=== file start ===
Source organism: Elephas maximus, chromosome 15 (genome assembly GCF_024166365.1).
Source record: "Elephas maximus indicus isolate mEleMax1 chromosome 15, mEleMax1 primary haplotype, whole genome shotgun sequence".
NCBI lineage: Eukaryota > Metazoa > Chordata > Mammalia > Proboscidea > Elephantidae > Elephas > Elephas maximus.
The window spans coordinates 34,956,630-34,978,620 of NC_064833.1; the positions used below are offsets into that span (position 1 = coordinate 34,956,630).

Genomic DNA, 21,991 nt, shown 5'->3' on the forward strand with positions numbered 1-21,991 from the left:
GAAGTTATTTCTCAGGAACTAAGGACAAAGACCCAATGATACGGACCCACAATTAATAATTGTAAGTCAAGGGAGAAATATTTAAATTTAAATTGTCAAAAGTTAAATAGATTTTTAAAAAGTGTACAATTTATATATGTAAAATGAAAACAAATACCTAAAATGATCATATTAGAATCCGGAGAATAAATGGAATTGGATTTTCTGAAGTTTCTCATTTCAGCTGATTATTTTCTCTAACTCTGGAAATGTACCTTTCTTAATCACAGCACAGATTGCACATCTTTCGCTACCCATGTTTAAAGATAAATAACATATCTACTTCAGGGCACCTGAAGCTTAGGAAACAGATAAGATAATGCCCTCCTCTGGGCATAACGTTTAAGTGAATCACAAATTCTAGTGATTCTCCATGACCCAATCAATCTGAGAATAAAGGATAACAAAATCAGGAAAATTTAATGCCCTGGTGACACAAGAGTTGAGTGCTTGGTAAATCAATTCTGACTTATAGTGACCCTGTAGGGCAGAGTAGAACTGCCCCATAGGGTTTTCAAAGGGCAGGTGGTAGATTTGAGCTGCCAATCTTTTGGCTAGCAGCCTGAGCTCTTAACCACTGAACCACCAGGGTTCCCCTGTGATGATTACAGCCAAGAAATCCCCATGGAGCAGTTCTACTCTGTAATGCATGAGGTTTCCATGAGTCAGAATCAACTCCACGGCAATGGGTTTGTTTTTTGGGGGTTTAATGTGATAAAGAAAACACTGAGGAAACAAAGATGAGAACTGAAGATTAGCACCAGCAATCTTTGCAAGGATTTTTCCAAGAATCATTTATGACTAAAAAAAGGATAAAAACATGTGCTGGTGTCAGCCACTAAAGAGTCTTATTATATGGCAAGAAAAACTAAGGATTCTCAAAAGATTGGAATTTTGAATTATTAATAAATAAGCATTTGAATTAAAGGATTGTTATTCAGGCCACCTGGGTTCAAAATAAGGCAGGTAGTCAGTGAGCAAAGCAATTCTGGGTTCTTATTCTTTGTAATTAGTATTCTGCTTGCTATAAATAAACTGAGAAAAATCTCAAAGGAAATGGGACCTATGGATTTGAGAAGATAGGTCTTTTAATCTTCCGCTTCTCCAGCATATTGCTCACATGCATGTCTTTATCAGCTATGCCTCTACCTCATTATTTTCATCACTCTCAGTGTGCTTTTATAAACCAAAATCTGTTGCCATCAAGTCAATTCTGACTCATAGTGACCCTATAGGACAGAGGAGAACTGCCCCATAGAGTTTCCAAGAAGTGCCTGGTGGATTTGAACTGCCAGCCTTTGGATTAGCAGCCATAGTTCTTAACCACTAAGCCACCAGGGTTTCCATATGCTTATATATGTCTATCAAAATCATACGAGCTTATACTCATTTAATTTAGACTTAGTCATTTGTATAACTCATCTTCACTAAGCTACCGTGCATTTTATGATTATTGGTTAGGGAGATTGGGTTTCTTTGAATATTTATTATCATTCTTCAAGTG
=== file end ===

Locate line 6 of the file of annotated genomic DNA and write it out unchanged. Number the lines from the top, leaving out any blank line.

GAAGTTATTTCTCAGGAACTAAGGACAAAGACCCAATGATACGGACCCACAATTAATAATTGTAAGTCAAGGGAGAAATATTTAAATTTAAATTGTCAAAAGTTAAATAGATTTTTAAAAAGTGTACAATTTATATATGTAAAATGAAAACAAATACCTAAAATGATCATATTAGAATCCGGAGAATAAATGGAATTGGATTTTCTGAAGTTTCTCATTTCAGCTGATTATTTTCTCTAACTCTGGAAATGTACCTTTCTTAATCACAGCACAGATTGCACATCTTTCGCTACCCATGTTTAAAGATAAATAACATATCTACTTCAGGGCACCTGAAGCTTAGGAAACAGATAAGATAATGCCCTCCTCTGGGCATAACGTTTAAGTGAATCACAAATTCTAGTGATTCTCCATGACCCAATCAATCTGAGAATAAAGGATAACAAAATCAGGAAAATTTAATGCCCTGGTGACACAAGAGTTGAGTGCTTGGTAAATCAATTCTGACTTATAGTGACCCTGTAGGGCAGAGTAGAACTGCCCCATAGGGTTTTCAAAGGGCAGGTGGTAGATTTGAGCTGCCAATCTTTTGGCTAGCAGCCTGAGCTCTTAACCACTGAACCACCAGGGTTCCCCTGTGATGATTACAGCCAAGAAATCCCCATGGAGCAGTTCTACTCTGTAATGCATGAGGTTTCCATGAGTCAGAATCAACTCCACGGCAATGGGTTTGTTTTTTGGGGGTTTAATGTGATAAAGAAAACACTGAGGAAACAAAGATGAGAACTGAAGATTAGCACCAGCAATCTTTGCAAGGATTTTTCCAAGAATCATTTATGACTAAAAAAAGGATAAAAACATGTGCTGGTGTCAGCCACTAAAGAGTCTTATTATATGGCAAGAAAAACTAAGGATTCTCAAAAGATTGGAATTTTGAATTATTAATAAATAAGCATTTGAATTAAAGGATTGTTATTCAGGCCACCTGGGTTCAAAATAAGGCAGGTAGTCAGTGAGCAAAGCAATTCTGGGTTCTTATTCTTTGTAATTAGTATTCTGCTTGCTATAAATAAACTGAGAAAAATCTCAAAGGAAATGGGACCTATGGATTTGAGAAGATAGGTCTTTTAATCTTCCGCTTCTCCAGCATATTGCTCACATGCATGTCTTTATCAGCTATGCCTCTACCTCATTATTTTCATCACTCTCAGTGTGCTTTTATAAACCAAAATCTGTTGCCATCAAGTCAATTCTGACTCATAGTGACCCTATAGGACAGAGGAGAACTGCCCCATAGAGTTTCCAAGAAGTGCCTGGTGGATTTGAACTGCCAGCCTTTGGATTAGCAGCCATAGTTCTTAACCACTAAGCCACCAGGGTTTCCATATGCTTATATATGTCTATCAAAATCATACGAGCTTATACTCATTTAATTTAGACTTAGTCATTTGTATAACTCATCTTCACTAAGCTACCGTGCATTTTATGATTATTGGTTAGGGAGATTGGGTTTCTTTGAATATTTATTATCATTCTTCAAGTG